Our long-enduring resistance to bringing the heart into workplace management dates as far back as the industrial revolution.
Traditional leadership theory espouses that workers should be treated like any other input: squeeze as much out of them as possible and pay them as little as possible.
This idea originated at a time when work was far less complex and people were more easily replaceable. Under a scenario like this, managers were taught to ignore the human aspect of employees—or heart—and to be indifferent to their needs. Companies motivated performance with pay, often the only reward workers received.
But today’s workers have greatly evolved in what they need and want in exchange for their work. It’s simply a stunning fact that pay now ranks fifth in importance to people as a driver of their engagement, loyalty, and productivity all around the world.
While pay, of course, will always be an important component of one’s employment, 21st-century employees have a deep desire to thrive in their jobs. They have a hunger to do meaningful work, to feel connected to an organization they respect, to grow, contribute, and to know at the end of every week that their efforts were appreciated and valued.
These five paradigm-breaking books clearly illustrate that the best way to inspire and motivate the highest levels of engagement in this century’s workers is through their hearts:
By Carolyn Dweck
The traditional view in business is that people are born with a fixed amount of intelligence and talent; individual capabilities are firmly set in stone.
This idea, what Stanford University professor, Carolyn Dweck, calls a "fixed mindset," influences workplace managers to leverage employees who quickly display natural ability—and to invest little time and resources seeking to develop all the others.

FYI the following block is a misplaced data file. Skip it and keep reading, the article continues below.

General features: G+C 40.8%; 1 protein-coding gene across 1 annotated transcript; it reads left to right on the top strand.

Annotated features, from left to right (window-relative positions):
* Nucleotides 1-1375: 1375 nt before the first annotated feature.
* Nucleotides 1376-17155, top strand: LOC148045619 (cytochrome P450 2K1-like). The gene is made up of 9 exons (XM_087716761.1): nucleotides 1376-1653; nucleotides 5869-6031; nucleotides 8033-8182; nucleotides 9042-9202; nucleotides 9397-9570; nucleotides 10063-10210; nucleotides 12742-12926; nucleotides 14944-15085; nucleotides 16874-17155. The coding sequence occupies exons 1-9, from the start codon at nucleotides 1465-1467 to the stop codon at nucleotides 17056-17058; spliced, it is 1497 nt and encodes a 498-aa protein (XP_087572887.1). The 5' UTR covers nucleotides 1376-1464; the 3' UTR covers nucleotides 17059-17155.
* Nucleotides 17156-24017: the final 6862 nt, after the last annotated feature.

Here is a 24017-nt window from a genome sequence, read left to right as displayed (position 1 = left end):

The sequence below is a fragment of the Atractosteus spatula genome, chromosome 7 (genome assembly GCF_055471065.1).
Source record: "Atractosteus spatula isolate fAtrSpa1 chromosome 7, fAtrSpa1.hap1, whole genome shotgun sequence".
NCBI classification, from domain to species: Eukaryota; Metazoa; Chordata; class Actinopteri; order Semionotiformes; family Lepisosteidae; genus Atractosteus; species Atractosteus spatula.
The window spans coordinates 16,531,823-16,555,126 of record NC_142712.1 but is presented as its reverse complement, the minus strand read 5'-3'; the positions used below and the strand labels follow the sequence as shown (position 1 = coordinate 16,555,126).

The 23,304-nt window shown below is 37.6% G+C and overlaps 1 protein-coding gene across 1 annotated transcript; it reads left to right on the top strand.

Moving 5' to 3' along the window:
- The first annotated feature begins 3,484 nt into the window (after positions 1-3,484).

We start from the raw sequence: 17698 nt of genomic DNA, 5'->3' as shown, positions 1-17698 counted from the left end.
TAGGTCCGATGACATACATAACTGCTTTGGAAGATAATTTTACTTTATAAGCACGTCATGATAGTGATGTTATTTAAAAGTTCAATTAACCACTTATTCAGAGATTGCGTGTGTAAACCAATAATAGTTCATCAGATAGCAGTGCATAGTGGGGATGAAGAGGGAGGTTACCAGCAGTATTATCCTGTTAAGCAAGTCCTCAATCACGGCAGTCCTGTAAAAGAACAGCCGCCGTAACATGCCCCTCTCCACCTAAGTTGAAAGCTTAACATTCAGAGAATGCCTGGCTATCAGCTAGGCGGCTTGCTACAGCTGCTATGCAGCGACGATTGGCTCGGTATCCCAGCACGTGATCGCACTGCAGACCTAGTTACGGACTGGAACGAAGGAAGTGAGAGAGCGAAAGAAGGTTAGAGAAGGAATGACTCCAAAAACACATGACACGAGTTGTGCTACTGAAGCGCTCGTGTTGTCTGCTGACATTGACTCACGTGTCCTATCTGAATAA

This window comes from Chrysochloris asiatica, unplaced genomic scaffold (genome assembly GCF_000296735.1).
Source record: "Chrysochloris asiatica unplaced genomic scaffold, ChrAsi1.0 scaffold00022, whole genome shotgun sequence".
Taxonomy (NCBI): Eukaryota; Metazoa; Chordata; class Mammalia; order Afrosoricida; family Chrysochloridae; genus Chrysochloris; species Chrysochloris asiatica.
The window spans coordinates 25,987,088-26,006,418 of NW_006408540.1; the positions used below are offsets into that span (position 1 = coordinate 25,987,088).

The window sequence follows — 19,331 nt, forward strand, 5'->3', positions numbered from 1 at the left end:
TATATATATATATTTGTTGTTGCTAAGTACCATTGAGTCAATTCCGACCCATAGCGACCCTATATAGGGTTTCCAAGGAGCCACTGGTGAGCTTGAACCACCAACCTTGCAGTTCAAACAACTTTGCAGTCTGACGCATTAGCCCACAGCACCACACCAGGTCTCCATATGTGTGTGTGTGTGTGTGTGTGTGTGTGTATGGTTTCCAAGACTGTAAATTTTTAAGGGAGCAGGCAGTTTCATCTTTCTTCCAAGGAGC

But when Benjamin Bloom, eminent educational researcher, studied 120 outstanding achievers in numerous fields—world-class athletes, mathematicians, concert pianists—he discovered few of them were remarkable as children. They only revealed their capabilities once their training began in earnest.
Predicated on this and other remarkable research, Dweck disproves the long-enduring paradigm of human limitation. She writes that a person’s potential is "unknown and unknowable," and regardless of talent, aptitude and IQ, people can greatly expand their abilities through effort, thoughtful coaching, and experience.
By Phil Jackson
Widely considered the greatest coach in NBA history, Phil Jackson won a record 11 championships—six with the Chicago Bulls and five with the Los Angeles Lakers—and led his teams to victory in over 70% of the games they played.
Knowing that many players had a tendency to get down when they weren’t scoring well—or when their team had fallen far behind—Jackson taught his teams mindfulness techniques and the importance of staying focused in the present moment.
Seeking to build a high degree of trust, he met with players individually and intentionally learned about their backgrounds and motivations. "I cared for them as a person," he writes, "not just a basketball factotum."
Highly influenced by a lifelong study of Zen Buddhism, native American practices, and classical Chinese philosophy—to name only a few of his ancient wisdom sources—he placed extraordinary emphasis on selfless teamwork and collaboration. He taught players that winning in any aspect of life is inextricably linked to personal character and inner strength. To this end, he openly sought to influence and motivate them spiritually.